By Stephanie Rasor, Marketing and Analytics Consultant
The number of social media platforms has grown rapidly while the staff supporting the effort often remains the same. The social media snowball was gaining momentum before the pandemic. Today there’s an increased need for digital communication coupled with reduced staff. It may not be healthy, or even possible to continue on this trajectory. A few of the challenges on the social front are:
- Pressure to be on numerous platforms. This can be self-imposed or come from above. There is a fear of missing out or appearing behind the times if you don’t have a presence on every new platform.
- Quantity of posts. The standard has grown considerably over the years, from 2-3 posts weekly to 5-6 weekly, and some companies are now posting several times a day. Multiply this across the growing number of platforms and you can see the challenge this presents. Additionally, the copy for each requires a different approach, adapting to each platform’s format. The same copy can’t be a simple cut-and-paste across Facebook, Instagram, TikTok and Twitter.
- Measuring results is time consuming. There is the job of getting the right content but there’s another job equal to that to measure what’s working. Some platforms lack an analytics interface that makes pulling metrics easy. Partner services can lack accuracy in their statistics and it still takes a human element to diagnose what content is working and what is not.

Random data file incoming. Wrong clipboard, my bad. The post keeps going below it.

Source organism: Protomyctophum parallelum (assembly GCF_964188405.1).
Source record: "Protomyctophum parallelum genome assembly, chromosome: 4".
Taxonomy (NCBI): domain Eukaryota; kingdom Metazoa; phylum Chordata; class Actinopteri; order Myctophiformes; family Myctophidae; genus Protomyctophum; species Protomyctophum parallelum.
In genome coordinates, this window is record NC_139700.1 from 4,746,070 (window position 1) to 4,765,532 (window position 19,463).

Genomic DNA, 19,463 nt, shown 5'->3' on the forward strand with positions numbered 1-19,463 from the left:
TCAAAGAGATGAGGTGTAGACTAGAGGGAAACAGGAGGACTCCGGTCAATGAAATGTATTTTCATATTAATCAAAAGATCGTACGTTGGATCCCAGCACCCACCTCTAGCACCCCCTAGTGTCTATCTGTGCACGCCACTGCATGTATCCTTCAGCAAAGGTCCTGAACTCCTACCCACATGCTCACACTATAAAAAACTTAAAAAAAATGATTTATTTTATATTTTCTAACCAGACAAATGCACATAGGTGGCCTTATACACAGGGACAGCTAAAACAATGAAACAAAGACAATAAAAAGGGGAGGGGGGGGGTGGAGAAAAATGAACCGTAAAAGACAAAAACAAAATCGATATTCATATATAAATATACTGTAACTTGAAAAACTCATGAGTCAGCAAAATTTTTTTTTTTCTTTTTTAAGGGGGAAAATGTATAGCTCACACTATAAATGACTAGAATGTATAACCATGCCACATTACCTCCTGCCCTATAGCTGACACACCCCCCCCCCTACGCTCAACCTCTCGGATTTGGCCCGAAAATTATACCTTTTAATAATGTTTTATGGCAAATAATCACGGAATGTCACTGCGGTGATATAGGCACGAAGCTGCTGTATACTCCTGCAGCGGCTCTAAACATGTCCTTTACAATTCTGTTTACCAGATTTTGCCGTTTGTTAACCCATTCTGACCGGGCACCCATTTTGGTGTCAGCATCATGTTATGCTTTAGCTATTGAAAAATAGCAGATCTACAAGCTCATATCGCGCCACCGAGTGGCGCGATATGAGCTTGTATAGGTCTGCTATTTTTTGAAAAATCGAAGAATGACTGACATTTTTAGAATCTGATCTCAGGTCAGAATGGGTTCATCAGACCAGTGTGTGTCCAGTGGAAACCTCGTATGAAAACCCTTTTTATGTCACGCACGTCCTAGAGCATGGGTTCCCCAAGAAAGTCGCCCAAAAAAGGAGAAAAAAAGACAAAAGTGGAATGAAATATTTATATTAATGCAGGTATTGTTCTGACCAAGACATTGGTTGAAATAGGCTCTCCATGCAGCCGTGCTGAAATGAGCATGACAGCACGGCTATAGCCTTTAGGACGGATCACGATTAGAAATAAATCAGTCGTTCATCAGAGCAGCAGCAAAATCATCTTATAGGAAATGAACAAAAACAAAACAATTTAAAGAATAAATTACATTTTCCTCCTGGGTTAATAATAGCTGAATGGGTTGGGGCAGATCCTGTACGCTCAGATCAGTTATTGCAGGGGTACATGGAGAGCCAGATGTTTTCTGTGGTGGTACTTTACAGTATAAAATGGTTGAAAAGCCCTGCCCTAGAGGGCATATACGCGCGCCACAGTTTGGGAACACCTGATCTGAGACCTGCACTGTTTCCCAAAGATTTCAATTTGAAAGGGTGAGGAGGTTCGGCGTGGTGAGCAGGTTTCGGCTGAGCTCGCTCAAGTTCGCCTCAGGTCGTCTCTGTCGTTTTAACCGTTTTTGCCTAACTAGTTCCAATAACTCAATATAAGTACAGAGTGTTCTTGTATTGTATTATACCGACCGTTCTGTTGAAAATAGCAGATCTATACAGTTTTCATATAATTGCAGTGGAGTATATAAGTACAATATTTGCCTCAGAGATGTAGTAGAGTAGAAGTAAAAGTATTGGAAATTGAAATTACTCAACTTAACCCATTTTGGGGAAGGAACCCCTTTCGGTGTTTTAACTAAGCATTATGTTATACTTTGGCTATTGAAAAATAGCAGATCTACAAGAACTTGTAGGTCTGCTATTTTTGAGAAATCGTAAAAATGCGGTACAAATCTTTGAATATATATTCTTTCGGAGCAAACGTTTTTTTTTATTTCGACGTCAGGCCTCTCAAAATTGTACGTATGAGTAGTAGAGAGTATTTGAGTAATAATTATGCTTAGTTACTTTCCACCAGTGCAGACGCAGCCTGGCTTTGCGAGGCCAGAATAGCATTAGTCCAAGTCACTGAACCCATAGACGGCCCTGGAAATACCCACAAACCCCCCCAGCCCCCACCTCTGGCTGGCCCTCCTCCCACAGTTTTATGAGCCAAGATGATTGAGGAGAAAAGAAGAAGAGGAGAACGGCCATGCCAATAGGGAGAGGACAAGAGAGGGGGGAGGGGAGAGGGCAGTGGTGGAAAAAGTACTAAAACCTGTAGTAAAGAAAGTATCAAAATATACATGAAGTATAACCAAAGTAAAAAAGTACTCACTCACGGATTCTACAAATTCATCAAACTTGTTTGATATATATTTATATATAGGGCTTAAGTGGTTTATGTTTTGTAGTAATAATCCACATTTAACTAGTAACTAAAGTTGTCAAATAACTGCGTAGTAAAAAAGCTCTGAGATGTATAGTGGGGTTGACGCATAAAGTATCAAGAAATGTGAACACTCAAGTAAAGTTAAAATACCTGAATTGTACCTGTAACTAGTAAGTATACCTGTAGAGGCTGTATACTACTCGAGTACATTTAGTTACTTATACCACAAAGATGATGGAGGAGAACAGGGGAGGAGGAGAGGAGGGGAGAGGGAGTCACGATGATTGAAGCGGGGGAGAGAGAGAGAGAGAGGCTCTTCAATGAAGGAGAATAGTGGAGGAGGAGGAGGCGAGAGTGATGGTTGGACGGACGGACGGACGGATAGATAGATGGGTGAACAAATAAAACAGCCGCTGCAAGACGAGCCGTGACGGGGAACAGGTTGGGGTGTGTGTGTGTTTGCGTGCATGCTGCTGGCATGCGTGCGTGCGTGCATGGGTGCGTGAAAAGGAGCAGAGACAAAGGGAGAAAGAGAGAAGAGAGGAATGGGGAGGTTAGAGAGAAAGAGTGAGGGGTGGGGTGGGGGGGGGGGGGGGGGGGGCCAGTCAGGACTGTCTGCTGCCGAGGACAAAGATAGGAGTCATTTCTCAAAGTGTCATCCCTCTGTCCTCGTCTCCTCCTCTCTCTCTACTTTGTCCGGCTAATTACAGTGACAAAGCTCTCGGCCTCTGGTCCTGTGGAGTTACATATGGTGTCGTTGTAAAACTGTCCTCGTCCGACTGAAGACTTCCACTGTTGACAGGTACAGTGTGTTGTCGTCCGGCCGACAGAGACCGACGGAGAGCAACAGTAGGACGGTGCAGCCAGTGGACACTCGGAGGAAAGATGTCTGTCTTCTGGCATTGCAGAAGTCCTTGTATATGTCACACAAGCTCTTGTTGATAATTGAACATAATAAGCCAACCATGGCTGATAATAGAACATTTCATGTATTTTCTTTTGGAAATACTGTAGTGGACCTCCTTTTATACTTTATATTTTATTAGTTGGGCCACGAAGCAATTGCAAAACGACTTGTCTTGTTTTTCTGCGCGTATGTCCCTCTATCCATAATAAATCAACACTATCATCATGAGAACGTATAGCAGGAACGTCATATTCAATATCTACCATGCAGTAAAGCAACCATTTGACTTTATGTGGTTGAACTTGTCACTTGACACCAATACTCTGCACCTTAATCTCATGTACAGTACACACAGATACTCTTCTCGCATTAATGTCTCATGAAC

Consider these questions to assess your social media involvement. Could you do more with less?
- What can your team take on? – What are the organizational goals for 2021 and how does social media support these goals? What other priorities does the social team need to support?
- Are your platforms aligned with your target market(s)? – Social platforms will only continue to grow. Make an annual assessment to consider joining new platforms or lessening/dropping engagement in others.
- Are you packing a punch with each post? – If you’re pushing for post counts over good content, your followers will start to tune you out. Quality should take precedence over quantity. If your average engagement rate is decreasing over time it may be due to post burn-out, which can lead to loss of brand equity.
Social media is a powerful marketing tool and will continue to be. But let’s remember it shouldn’t be used like an outdoor billboard: unchanging and ever-present. Your customers expect more from you. Have a purpose that serves them thoughtful messages, not just noise. Hone your approach to social by sharing mostly meaningful content on the platforms that best connect you with your customers.